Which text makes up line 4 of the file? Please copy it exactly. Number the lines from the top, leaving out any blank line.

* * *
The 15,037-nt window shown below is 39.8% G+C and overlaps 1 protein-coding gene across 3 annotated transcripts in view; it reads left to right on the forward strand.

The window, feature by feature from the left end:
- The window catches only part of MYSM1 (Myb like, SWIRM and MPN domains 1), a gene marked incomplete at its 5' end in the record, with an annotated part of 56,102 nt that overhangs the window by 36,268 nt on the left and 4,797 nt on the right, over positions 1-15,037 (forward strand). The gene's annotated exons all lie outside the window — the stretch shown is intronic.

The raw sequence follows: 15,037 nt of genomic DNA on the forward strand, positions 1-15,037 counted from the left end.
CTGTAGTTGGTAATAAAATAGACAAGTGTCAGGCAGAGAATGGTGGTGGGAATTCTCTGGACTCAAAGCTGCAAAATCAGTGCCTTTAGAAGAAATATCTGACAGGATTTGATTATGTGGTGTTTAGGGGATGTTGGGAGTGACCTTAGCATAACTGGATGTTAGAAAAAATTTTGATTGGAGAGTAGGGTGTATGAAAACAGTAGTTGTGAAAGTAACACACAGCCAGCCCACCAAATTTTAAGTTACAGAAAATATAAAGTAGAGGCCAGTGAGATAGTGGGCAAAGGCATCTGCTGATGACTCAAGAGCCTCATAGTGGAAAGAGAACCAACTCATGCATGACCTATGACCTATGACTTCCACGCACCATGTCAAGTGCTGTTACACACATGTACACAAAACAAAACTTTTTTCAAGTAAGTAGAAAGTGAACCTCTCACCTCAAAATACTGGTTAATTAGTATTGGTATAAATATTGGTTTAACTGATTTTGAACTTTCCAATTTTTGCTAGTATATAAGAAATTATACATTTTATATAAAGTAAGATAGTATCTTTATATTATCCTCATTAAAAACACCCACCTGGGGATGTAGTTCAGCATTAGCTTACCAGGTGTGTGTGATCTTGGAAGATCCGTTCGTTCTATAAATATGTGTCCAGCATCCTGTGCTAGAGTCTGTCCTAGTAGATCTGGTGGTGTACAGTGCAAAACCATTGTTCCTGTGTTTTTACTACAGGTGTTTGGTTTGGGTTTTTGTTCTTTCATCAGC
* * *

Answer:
The raw sequence follows: 15,037 nt of genomic DNA on the forward strand, positions 1-15,037 counted from the left end.